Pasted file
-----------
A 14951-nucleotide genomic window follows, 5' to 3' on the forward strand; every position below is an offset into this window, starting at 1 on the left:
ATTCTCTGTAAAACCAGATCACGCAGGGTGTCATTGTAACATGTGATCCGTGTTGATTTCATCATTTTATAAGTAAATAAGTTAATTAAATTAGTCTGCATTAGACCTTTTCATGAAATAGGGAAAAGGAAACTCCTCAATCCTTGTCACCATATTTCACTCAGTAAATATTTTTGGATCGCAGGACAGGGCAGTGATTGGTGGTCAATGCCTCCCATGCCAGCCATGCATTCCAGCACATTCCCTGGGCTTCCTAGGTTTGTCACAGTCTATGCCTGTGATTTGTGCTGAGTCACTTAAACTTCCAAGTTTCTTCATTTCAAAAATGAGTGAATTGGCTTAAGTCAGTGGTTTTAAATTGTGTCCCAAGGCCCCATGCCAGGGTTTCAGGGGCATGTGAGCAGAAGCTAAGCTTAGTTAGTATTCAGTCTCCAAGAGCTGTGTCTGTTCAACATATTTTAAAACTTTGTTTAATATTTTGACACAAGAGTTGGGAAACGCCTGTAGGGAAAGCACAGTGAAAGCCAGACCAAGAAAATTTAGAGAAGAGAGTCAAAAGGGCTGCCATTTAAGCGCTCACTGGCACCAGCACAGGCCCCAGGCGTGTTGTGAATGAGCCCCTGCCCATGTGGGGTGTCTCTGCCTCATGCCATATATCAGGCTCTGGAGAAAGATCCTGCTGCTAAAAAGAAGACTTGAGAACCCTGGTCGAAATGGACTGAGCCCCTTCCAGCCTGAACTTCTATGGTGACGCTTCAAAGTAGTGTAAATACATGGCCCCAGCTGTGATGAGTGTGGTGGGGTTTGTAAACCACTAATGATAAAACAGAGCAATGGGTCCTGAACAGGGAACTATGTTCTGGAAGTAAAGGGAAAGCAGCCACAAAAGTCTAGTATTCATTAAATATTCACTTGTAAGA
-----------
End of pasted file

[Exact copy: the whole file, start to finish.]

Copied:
A 14951-nucleotide genomic window follows, 5' to 3' on the forward strand; every position below is an offset into this window, starting at 1 on the left:
ATTCTCTGTAAAACCAGATCACGCAGGGTGTCATTGTAACATGTGATCCGTGTTGATTTCATCATTTTATAAGTAAATAAGTTAATTAAATTAGTCTGCATTAGACCTTTTCATGAAATAGGGAAAAGGAAACTCCTCAATCCTTGTCACCATATTTCACTCAGTAAATATTTTTGGATCGCAGGACAGGGCAGTGATTGGTGGTCAATGCCTCCCATGCCAGCCATGCATTCCAGCACATTCCCTGGGCTTCCTAGGTTTGTCACAGTCTATGCCTGTGATTTGTGCTGAGTCACTTAAACTTCCAAGTTTCTTCATTTCAAAAATGAGTGAATTGGCTTAAGTCAGTGGTTTTAAATTGTGTCCCAAGGCCCCATGCCAGGGTTTCAGGGGCATGTGAGCAGAAGCTAAGCTTAGTTAGTATTCAGTCTCCAAGAGCTGTGTCTGTTCAACATATTTTAAAACTTTGTTTAATATTTTGACACAAGAGTTGGGAAACGCCTGTAGGGAAAGCACAGTGAAAGCCAGACCAAGAAAATTTAGAGAAGAGAGTCAAAAGGGCTGCCATTTAAGCGCTCACTGGCACCAGCACAGGCCCCAGGCGTGTTGTGAATGAGCCCCTGCCCATGTGGGGTGTCTCTGCCTCATGCCATATATCAGGCTCTGGAGAAAGATCCTGCTGCTAAAAAGAAGACTTGAGAACCCTGGTCGAAATGGACTGAGCCCCTTCCAGCCTGAACTTCTATGGTGACGCTTCAAAGTAGTGTAAATACATGGCCCCAGCTGTGATGAGTGTGGTGGGGTTTGTAAACCACTAATGATAAAACAGAGCAATGGGTCCTGAACAGGGAACTATGTTCTGGAAGTAAAGGGAAAGCAGCCACAAAAGTCTAGTATTCATTAAATATTCACTTGTAAGA